Well before he became President, Abraham Lincoln was well known for his interest in mechanics and engineering.
From childhood, he was very interested in the culture of designing and inventing, especially as it applied to inventions to make labor more efficient.
As an adult, he even gave a lecture on discoveries and inventions to the Young Men’s Association in Bloomington, Illinois in 1858, which is discussed at Abraham Lincoln Online.
He repeated it the following year in Jacksonville, Illinois, and also in Decatur, Springfield, and Pontiac.
In his lecture he says that while man is not the only animal to labor, he is the only one to improve his craft, going on to discuss the evolutions of a variety of technological advancements man has devised over the centuries.
Given Lincoln’s interest in such concerns, it is no surprise that he alone, of all American Presidents, should hold a patent for an invention of his own.
As a young man, Lincoln spent time working on a flatboat, traveling from Illinois to New Orleans, along with his stepmother’s son and another young man.
On this trip, the boat they were on became hung up on a milldam near New Salem, on the Sangamon River.
The craft started taking on water, and began to sink. Lincoln led the effort to move around the cargo and drain the water from the boat to keep it from capsizing.
Years later, coming home to Illinois between sessions of Congress, Lincoln again found himself in a ship that became hung up in the shallows.
This time, the boat’s captain ordered the crew to start putting barrels, boxes, and loose planks over the sides of the vessel, and push them underneath.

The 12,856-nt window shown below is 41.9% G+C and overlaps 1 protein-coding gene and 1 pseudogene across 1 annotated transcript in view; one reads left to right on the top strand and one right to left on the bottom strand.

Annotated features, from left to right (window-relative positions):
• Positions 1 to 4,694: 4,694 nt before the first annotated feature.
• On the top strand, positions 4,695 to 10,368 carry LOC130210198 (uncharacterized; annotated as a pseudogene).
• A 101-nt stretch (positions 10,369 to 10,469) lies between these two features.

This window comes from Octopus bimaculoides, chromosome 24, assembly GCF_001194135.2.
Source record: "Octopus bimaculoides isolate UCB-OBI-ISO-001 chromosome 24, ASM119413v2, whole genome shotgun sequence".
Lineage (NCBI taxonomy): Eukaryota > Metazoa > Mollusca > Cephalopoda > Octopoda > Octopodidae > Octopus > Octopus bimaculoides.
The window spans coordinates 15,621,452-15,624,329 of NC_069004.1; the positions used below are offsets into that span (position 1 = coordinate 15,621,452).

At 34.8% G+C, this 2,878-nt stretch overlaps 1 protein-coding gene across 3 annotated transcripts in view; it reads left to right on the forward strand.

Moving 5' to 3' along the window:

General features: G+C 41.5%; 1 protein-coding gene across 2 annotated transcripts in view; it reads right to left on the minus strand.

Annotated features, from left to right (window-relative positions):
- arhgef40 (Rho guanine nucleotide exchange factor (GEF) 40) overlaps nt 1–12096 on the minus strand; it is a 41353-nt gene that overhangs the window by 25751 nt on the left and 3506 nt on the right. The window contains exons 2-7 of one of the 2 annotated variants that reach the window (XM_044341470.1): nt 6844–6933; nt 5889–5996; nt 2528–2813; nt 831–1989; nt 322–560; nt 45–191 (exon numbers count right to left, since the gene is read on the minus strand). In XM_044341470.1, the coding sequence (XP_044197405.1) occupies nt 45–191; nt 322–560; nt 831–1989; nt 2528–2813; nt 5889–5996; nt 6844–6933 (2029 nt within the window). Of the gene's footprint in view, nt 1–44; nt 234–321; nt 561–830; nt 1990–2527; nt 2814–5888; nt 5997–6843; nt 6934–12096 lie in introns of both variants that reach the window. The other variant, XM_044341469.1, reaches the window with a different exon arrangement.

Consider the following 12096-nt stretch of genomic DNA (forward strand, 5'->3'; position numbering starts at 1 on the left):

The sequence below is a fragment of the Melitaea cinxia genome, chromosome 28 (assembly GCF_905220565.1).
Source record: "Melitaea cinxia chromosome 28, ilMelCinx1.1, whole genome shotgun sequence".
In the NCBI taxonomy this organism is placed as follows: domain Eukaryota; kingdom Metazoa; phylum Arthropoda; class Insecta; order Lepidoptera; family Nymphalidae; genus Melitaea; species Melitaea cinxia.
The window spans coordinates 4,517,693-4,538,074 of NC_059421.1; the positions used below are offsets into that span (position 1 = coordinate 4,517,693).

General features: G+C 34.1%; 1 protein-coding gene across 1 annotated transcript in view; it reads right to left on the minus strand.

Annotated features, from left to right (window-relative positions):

This decision allowed the boat to float higher in the water and come free. These two incidents are thought to be the seeds that led to his patent.
He called his invention “Buoying Vessels Over Shoals.” According to U.S News, Lincoln conceived a series of bellows that would be attached to the underside of a boat, and could be inflated either by hand or using steam power.
The bellows fill bladders of waterproof fabric, lifting the boat over the shoals in a similar manner to that which he saw on his trip.
As part of his process for researching his device, Lincoln made a working scale model of a boat with the equipment installed, and brought it with him to Washington.
The model was constructed in Springfield, Illinois, with help from a local engineer. It is made from wood, and it is thought he may have carved it himself. The model now resides at the Smithsonian Museum in Washington, DC.
Things you may not know about Abraham Lincoln
Lincoln was an admirer of the patent law system, and he was involved in several patent cases in the course of his law practice back in Springfield, Illinois.
It was his feeling that patents provided an impetus for people to invent and innovate, and a mechanism for inventors to be able to be sure that for a while, they could profit from their inventions without competitors co-opting them.
Lincoln brought his model back to Washington with him and applied for a patent, confident that he was offering a remarkable innovation to the shipping industry.
With the help of attorney Z. C. Robbins, he asked for his patent, and on May 22, 1849, he was awarded Patent No. 6469.
There are no records to show that his invention was ever put into production, however, or even seriously considered for testing or development.
All of this goes to show that President Lincoln was a brilliant man with wide-ranging interests. He was the figurehead of an American age of expansion and innovation, and was always looking for ways to improve the country he became, for a few years, responsible for.